‘PM Sharif, Bajwa never discussed Jindal meeting’

The Asian Age.  | Shafqat Ali

World, Asia

Meanwhile an Indian woman Dr Uzma, who says she was forcibly married to a Pakistani national, moved the Islamabad high court seeking her repatriation.

Pakistan Prime Minister Nawaz Sharif (Photo: AP)

Islamabad: Pakistan Prime Minister Nawaz Sharif and army chief Qamar Javed Bajwa never discussed Indian businessman Sajjan Jindal’s recent visit to Pakistan, a minister said.

Minister of state for information Marriyum Aurangzeb said there was “no mention of Sajjan Jindal” in meeting between the Prime Minister and the army chief. She said: “Jindal is a friend of the Prime Minister and met him in his personal capacity. The news item that made rounds is incorrect.”

Meanwhile, an Indian woman, who says she was forcibly married to a Pakistani national, moved the Islamabad high court seeking her repatriation.

Dr Uzma prayed to the court to issue her repatriation orders after providing her with duplicate immigration documents on humanitarian grounds as her five-year-old daughter, a Thalassemia patient, was immensely suffering due to the disorder.

An unusual incident also occurred during the hearing of the petition moved by Uzma, when Indian first secretary Piyush Singh was caught taking pictures of Justice Mohsin Akhtar Kayani, who was conducting the proceeding, through his mobile phone.

Security officials inside the courtroom brought this activity to the notice of the judge who ordered confiscation of Mr Singh’s mobile phone.

Justice Kayani reprimanded the Indian diplomat and said that it was a serious violation of the court decorum. Later, the judge directed Mr Singh to submit a written apology and he obliged. The judge also warned the diplomat not to repeat the act again.

Mr Singh in his apology wrote: “I fully apologise for the attempt of using mobile in court by mistake. It is requested that I may kindly be pardoned for this”.

In her petition, the Indian woman requested the court to direct the Ministry of Foreign Affairs to issue her duplicate immigration sheets, grant her exemption from police reporting in Islamabad and she be provided with security while she traveled from Islamabad to Wagha border. She sought security for herself.

After hearing her plea, the IHC bench directed the Ministry of Foreign Affairs to pass an order on the application of Dr Uzma, and also issued notices to the ministry seeking its reply. The bench deferred the hearing till May 22.

Earlier, upon the insistence of the petitioner’s counsel that the court may pass an order, the IHC bench said that it could not pass any order without hearing the other side.

Dr Uzma in her petition has cited the Ministry of Foreign Affairs through its secretary and Tahir Ali as respondents.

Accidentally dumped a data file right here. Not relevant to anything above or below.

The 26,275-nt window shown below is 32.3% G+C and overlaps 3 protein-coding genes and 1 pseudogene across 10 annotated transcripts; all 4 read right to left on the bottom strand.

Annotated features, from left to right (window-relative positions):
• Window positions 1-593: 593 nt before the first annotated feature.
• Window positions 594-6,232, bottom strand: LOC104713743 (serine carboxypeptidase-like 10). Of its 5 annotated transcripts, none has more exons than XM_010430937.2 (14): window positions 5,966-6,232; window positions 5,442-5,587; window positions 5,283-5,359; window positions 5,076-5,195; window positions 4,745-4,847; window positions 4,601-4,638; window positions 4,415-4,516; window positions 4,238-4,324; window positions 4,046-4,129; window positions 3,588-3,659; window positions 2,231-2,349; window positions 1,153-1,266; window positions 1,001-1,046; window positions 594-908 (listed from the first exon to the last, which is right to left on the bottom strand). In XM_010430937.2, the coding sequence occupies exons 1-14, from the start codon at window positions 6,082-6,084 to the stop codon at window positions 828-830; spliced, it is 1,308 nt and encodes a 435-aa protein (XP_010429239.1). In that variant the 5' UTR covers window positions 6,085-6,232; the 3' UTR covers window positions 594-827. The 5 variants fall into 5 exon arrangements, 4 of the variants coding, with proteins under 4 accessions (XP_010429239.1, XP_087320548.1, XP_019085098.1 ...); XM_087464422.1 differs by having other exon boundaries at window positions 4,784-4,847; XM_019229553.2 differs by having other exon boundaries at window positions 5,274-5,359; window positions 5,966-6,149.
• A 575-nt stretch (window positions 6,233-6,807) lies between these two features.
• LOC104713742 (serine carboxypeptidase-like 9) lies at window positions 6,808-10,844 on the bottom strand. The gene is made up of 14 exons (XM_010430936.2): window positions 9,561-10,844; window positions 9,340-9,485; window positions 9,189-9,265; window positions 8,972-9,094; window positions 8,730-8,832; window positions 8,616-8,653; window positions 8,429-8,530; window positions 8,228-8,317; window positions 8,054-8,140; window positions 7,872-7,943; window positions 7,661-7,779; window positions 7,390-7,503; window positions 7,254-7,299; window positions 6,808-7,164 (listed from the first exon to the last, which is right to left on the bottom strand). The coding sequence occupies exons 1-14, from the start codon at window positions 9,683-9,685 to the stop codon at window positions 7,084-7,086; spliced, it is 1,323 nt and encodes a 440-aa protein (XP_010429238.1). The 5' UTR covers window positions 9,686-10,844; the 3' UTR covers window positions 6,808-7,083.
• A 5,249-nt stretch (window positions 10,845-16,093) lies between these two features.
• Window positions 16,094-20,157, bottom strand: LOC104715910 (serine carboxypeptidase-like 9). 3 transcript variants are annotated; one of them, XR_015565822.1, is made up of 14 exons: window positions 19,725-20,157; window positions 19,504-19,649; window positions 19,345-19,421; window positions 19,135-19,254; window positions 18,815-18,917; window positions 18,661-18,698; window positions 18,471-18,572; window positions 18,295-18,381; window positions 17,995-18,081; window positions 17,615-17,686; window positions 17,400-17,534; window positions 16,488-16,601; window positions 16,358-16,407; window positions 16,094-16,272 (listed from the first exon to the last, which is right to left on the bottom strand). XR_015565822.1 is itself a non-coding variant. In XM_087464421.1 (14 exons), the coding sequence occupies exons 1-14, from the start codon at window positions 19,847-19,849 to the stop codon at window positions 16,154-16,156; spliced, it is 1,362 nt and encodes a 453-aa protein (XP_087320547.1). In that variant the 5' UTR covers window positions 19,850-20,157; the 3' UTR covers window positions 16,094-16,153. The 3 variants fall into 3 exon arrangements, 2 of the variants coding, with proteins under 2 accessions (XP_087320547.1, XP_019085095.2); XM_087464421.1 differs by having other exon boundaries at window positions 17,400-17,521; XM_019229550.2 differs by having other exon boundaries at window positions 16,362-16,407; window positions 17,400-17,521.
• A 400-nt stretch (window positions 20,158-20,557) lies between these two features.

The petitioner said she was an Indian citizen - currently living in Indian High Commission in Islamabad. She was issued a 30-day Pakistani visa on April 21, 2017, by Pakistan’s High Commission in Delhi and she entered Pakistan on May 1 through Wagha border.

Uzma said that she had come to Pakistan to visit Tahir Ali, a resident of Buner. She had developed an acquaintance with Tahir Ali in Malaysia. On her arrival in Pakistan, Tahir Ali received her at Wagha border and, on way to Buner, the petitioner was sternly and mercilessly deadened and sedated through drowning sleeping pills and was sexually assaulted by Tahir Ali in connivance with his friends. Dr Uzma alleged that she was compelled to marry Tahir Ali who was already married with four children.

She alleged that Tahir Ali intimidated, blackmailed, harassed and humiliated her in order to marry her dishonestly, criminally and prejudicially. She alleged that Tahir Ali obtained her signatures on Nikahnama (marriage contract) at gunpoint and without her free will and consent.

Before approaching the Indian High Commission, the petitioner convinced Tahir Ali that she wanted to collect some money and belongings from the high commission.

After she arrived at the Indian High Commission, she managed to escape inside and intimated the officials there about the incident.

Dr Uzma alleged that when she escaped, Tahir Ali sped off with her travel documents. The petitioner then told the Indian High Commission officials that her life was in danger and if she was not provided with asylum she may commit suicide.

She told the court that on May 8, the petitioner also filed a criminal complaint before a judicial magistrate in Islamabad where this entire episode was narrated and she expressed her wish to go back to India.

The Indian High Commission on May 5 requested Pakistan’s Ministry of Foreign Affairs to facilitate the petitioner and issue her duplicate immigration sheets expeditiously which was the pre-requisite for her travelling back to India as she has to present these documents at the Wagha border immigration office in Lahore.

Dr Uzma said she, from her previous marriage in India, had a daughter namely ‘Falak’ who is five years old and a patient of Thalassemia who needed blood transfusion recurrently and was seriously suffering. “Keeping the mother away from her sick child is a violation of fundamental rights,” she said in the petition.